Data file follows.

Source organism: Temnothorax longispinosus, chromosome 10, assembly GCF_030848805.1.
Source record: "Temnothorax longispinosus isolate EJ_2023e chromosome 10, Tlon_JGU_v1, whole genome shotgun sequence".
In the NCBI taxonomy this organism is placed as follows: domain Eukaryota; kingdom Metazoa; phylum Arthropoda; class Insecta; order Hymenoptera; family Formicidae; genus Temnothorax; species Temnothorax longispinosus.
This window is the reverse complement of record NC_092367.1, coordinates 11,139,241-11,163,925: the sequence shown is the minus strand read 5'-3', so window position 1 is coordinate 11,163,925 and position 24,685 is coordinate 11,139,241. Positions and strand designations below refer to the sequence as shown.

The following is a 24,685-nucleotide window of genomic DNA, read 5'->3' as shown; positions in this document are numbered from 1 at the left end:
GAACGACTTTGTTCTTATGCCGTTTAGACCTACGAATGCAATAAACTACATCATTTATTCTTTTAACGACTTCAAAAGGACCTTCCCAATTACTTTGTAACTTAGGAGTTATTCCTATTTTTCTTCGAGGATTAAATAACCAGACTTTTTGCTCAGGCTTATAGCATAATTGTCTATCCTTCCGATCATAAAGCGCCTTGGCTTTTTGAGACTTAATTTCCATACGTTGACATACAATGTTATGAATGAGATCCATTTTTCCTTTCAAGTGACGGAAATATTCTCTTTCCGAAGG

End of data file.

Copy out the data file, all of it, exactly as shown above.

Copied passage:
Source organism: Temnothorax longispinosus, chromosome 10, assembly GCF_030848805.1.
Source record: "Temnothorax longispinosus isolate EJ_2023e chromosome 10, Tlon_JGU_v1, whole genome shotgun sequence".
In the NCBI taxonomy this organism is placed as follows: domain Eukaryota; kingdom Metazoa; phylum Arthropoda; class Insecta; order Hymenoptera; family Formicidae; genus Temnothorax; species Temnothorax longispinosus.
This window is the reverse complement of record NC_092367.1, coordinates 11,139,241-11,163,925: the sequence shown is the minus strand read 5'-3', so window position 1 is coordinate 11,163,925 and position 24,685 is coordinate 11,139,241. Positions and strand designations below refer to the sequence as shown.

The following is a 24,685-nucleotide window of genomic DNA, read 5'->3' as shown; positions in this document are numbered from 1 at the left end:
GAACGACTTTGTTCTTATGCCGTTTAGACCTACGAATGCAATAAACTACATCATTTATTCTTTTAACGACTTCAAAAGGACCTTCCCAATTACTTTGTAACTTAGGAGTTATTCCTATTTTTCTTCGAGGATTAAATAACCAGACTTTTTGCTCAGGCTTATAGCATAATTGTCTATCCTTCCGATCATAAAGCGCCTTGGCTTTTTGAGACTTAATTTCCATACGTTGACATACAATGTTATGAATGAGATCCATTTTTCCTTTCAAGTGACGGAAATATTCTCTTTCCGAAGG